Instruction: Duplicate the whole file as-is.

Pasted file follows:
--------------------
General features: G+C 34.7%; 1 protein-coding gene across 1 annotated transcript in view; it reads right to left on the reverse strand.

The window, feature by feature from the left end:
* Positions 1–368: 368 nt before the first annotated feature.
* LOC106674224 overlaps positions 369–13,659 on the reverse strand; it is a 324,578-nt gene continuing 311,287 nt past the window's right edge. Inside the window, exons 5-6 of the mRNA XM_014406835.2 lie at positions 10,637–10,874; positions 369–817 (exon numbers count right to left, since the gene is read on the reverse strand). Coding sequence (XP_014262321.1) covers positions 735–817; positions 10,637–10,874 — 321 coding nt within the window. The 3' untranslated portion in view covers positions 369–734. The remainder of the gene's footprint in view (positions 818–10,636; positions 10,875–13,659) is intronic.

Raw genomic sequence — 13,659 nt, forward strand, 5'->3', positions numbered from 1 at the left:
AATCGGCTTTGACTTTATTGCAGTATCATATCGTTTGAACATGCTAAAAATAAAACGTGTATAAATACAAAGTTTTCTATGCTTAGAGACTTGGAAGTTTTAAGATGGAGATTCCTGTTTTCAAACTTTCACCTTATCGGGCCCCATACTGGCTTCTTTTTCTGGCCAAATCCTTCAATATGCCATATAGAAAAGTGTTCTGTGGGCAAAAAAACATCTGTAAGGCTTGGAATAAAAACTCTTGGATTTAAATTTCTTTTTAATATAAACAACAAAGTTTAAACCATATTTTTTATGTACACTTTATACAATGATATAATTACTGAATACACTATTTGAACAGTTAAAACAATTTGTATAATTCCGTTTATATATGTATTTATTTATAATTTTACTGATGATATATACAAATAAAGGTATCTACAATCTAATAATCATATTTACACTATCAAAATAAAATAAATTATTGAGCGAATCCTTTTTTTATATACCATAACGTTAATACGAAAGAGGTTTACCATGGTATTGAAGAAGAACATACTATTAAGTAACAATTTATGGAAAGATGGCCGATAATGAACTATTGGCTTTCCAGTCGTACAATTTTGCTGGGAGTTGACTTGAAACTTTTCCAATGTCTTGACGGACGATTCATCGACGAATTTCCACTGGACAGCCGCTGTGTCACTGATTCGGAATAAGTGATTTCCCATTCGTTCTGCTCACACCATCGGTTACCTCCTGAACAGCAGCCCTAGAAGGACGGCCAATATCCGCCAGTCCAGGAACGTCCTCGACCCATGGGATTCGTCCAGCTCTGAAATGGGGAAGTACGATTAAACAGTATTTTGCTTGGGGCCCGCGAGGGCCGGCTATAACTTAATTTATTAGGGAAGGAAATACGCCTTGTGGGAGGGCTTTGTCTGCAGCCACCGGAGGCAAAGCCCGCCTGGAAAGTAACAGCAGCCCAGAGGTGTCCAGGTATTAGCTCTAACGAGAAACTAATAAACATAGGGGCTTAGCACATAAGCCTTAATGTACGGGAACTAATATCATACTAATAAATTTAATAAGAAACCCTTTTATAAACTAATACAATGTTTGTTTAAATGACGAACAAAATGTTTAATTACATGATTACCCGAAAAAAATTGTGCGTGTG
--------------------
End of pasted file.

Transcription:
General features: G+C 34.7%; 1 protein-coding gene across 1 annotated transcript in view; it reads right to left on the reverse strand.

The window, feature by feature from the left end:
* Positions 1–368: 368 nt before the first annotated feature.
* LOC106674224 overlaps positions 369–13,659 on the reverse strand; it is a 324,578-nt gene continuing 311,287 nt past the window's right edge. Inside the window, exons 5-6 of the mRNA XM_014406835.2 lie at positions 10,637–10,874; positions 369–817 (exon numbers count right to left, since the gene is read on the reverse strand). Coding sequence (XP_014262321.1) covers positions 735–817; positions 10,637–10,874 — 321 coding nt within the window. The 3' untranslated portion in view covers positions 369–734. The remainder of the gene's footprint in view (positions 818–10,636; positions 10,875–13,659) is intronic.

Raw genomic sequence — 13,659 nt, forward strand, 5'->3', positions numbered from 1 at the left:
AATCGGCTTTGACTTTATTGCAGTATCATATCGTTTGAACATGCTAAAAATAAAACGTGTATAAATACAAAGTTTTCTATGCTTAGAGACTTGGAAGTTTTAAGATGGAGATTCCTGTTTTCAAACTTTCACCTTATCGGGCCCCATACTGGCTTCTTTTTCTGGCCAAATCCTTCAATATGCCATATAGAAAAGTGTTCTGTGGGCAAAAAAACATCTGTAAGGCTTGGAATAAAAACTCTTGGATTTAAATTTCTTTTTAATATAAACAACAAAGTTTAAACCATATTTTTTATGTACACTTTATACAATGATATAATTACTGAATACACTATTTGAACAGTTAAAACAATTTGTATAATTCCGTTTATATATGTATTTATTTATAATTTTACTGATGATATATACAAATAAAGGTATCTACAATCTAATAATCATATTTACACTATCAAAATAAAATAAATTATTGAGCGAATCCTTTTTTTATATACCATAACGTTAATACGAAAGAGGTTTACCATGGTATTGAAGAAGAACATACTATTAAGTAACAATTTATGGAAAGATGGCCGATAATGAACTATTGGCTTTCCAGTCGTACAATTTTGCTGGGAGTTGACTTGAAACTTTTCCAATGTCTTGACGGACGATTCATCGACGAATTTCCACTGGACAGCCGCTGTGTCACTGATTCGGAATAAGTGATTTCCCATTCGTTCTGCTCACACCATCGGTTACCTCCTGAACAGCAGCCCTAGAAGGACGGCCAATATCCGCCAGTCCAGGAACGTCCTCGACCCATGGGATTCGTCCAGCTCTGAAATGGGGAAGTACGATTAAACAGTATTTTGCTTGGGGCCCGCGAGGGCCGGCTATAACTTAATTTATTAGGGAAGGAAATACGCCTTGTGGGAGGGCTTTGTCTGCAGCCACCGGAGGCAAAGCCCGCCTGGAAAGTAACAGCAGCCCAGAGGTGTCCAGGTATTAGCTCTAACGAGAAACTAATAAACATAGGGGCTTAGCACATAAGCCTTAATGTACGGGAACTAATATCATACTAATAAATTTAATAAGAAACCCTTTTATAAACTAATACAATGTTTGTTTAAATGACGAACAAAATGTTTAATTACATGATTACCCGAAAAAAATTGTGCGTGTG